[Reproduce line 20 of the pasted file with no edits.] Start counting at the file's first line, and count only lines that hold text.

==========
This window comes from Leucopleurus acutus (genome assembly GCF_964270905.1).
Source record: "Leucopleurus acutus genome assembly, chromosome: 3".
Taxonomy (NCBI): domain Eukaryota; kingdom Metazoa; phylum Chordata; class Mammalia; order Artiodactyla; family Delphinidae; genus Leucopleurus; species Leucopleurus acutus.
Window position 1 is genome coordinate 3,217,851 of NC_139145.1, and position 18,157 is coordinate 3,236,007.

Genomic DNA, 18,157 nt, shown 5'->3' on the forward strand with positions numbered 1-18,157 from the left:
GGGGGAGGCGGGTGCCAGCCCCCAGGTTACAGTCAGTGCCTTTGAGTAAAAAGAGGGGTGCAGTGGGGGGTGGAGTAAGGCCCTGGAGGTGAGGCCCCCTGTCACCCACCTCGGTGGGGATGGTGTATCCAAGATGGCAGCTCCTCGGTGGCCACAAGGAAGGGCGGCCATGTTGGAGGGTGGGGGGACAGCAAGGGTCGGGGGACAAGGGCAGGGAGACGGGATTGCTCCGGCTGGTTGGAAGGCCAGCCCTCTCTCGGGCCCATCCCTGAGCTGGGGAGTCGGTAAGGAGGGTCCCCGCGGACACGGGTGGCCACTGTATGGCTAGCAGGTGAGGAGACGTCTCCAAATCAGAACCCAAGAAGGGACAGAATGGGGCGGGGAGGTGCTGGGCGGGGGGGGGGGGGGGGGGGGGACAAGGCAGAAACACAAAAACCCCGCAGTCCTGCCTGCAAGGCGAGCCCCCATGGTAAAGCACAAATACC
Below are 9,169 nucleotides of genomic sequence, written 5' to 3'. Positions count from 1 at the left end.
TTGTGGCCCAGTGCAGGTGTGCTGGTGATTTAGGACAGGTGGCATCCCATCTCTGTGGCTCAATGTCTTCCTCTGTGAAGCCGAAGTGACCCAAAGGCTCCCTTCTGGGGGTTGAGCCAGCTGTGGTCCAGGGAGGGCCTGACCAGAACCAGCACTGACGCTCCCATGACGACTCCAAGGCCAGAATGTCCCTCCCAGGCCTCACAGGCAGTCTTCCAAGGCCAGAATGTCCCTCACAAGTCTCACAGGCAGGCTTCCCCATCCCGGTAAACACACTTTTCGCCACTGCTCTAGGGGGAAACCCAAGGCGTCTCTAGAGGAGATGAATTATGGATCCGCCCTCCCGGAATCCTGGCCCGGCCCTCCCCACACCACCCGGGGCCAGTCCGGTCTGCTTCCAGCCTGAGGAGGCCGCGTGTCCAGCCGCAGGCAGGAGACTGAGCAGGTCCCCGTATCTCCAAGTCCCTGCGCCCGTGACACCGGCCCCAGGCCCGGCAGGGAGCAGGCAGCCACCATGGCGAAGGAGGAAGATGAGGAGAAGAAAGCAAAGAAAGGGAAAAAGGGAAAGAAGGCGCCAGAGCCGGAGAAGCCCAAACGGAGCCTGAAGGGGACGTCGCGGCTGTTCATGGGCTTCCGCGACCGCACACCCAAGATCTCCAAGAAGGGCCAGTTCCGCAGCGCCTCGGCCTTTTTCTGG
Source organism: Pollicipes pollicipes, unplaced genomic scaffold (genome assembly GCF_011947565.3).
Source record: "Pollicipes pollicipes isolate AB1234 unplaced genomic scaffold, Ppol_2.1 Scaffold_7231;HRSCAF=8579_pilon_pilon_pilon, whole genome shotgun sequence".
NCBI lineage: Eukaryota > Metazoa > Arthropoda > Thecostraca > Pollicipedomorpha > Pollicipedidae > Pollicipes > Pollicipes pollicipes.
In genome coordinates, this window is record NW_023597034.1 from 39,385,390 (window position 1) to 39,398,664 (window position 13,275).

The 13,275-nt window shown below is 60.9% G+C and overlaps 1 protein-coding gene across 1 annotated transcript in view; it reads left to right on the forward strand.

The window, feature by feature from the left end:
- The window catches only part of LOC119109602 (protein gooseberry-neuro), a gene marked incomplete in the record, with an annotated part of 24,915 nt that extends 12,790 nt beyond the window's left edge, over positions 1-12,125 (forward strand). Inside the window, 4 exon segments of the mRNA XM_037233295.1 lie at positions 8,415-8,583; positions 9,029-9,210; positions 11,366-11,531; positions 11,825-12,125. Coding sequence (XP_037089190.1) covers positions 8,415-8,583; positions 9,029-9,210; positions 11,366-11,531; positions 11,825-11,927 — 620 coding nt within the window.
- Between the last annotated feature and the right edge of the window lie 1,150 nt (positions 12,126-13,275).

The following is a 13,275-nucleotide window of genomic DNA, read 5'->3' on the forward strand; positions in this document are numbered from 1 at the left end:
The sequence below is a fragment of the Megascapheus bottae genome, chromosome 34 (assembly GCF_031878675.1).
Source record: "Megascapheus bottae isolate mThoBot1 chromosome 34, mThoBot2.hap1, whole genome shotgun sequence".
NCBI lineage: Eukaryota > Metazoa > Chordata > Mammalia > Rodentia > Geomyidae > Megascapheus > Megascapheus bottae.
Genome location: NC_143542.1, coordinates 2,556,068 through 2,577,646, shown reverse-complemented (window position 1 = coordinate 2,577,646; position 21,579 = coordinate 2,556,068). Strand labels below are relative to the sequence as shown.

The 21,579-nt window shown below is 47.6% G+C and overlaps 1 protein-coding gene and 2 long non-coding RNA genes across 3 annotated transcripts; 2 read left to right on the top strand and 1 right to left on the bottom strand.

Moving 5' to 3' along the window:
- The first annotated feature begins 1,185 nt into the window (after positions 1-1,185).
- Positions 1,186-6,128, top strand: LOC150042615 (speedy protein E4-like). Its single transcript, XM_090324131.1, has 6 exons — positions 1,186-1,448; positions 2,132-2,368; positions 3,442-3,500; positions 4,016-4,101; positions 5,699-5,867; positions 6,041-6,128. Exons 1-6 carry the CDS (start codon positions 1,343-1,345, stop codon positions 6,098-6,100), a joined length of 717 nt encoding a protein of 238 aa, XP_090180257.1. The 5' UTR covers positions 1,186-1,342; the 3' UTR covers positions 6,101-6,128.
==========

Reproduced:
NCBI lineage: Eukaryota > Metazoa > Chordata > Mammalia > Rodentia > Geomyidae > Megascapheus > Megascapheus bottae.